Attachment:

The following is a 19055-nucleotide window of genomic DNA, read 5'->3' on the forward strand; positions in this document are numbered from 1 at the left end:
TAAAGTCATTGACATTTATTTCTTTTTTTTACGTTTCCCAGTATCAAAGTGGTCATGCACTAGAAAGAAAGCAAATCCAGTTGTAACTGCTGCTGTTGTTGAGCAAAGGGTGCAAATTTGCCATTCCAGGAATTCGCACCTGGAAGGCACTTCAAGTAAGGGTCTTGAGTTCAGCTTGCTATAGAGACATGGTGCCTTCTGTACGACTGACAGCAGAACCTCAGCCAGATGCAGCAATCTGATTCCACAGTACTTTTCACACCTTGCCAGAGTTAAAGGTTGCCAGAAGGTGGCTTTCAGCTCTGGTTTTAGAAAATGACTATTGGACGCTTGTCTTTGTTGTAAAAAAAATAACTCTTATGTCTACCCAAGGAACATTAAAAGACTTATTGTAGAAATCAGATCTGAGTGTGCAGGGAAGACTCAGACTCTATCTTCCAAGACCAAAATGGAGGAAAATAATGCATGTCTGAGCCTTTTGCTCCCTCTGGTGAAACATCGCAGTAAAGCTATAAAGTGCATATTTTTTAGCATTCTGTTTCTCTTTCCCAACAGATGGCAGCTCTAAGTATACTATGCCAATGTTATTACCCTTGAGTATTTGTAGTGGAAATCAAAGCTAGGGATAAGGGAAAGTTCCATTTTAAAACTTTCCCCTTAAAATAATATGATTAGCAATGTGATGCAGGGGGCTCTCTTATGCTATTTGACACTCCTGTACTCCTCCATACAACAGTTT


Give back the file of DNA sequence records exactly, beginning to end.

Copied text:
The following is a 19055-nucleotide window of genomic DNA, read 5'->3' on the forward strand; positions in this document are numbered from 1 at the left end:
TAAAGTCATTGACATTTATTTCTTTTTTTTACGTTTCCCAGTATCAAAGTGGTCATGCACTAGAAAGAAAGCAAATCCAGTTGTAACTGCTGCTGTTGTTGAGCAAAGGGTGCAAATTTGCCATTCCAGGAATTCGCACCTGGAAGGCACTTCAAGTAAGGGTCTTGAGTTCAGCTTGCTATAGAGACATGGTGCCTTCTGTACGACTGACAGCAGAACCTCAGCCAGATGCAGCAATCTGATTCCACAGTACTTTTCACACCTTGCCAGAGTTAAAGGTTGCCAGAAGGTGGCTTTCAGCTCTGGTTTTAGAAAATGACTATTGGACGCTTGTCTTTGTTGTAAAAAAAATAACTCTTATGTCTACCCAAGGAACATTAAAAGACTTATTGTAGAAATCAGATCTGAGTGTGCAGGGAAGACTCAGACTCTATCTTCCAAGACCAAAATGGAGGAAAATAATGCATGTCTGAGCCTTTTGCTCCCTCTGGTGAAACATCGCAGTAAAGCTATAAAGTGCATATTTTTTAGCATTCTGTTTCTCTTTCCCAACAGATGGCAGCTCTAAGTATACTATGCCAATGTTATTACCCTTGAGTATTTGTAGTGGAAATCAAAGCTAGGGATAAGGGAAAGTTCCATTTTAAAACTTTCCCCTTAAAATAATATGATTAGCAATGTGATGCAGGGGGCTCTCTTATGCTATTTGACACTCCTGTACTCCTCCATACAACAGTTT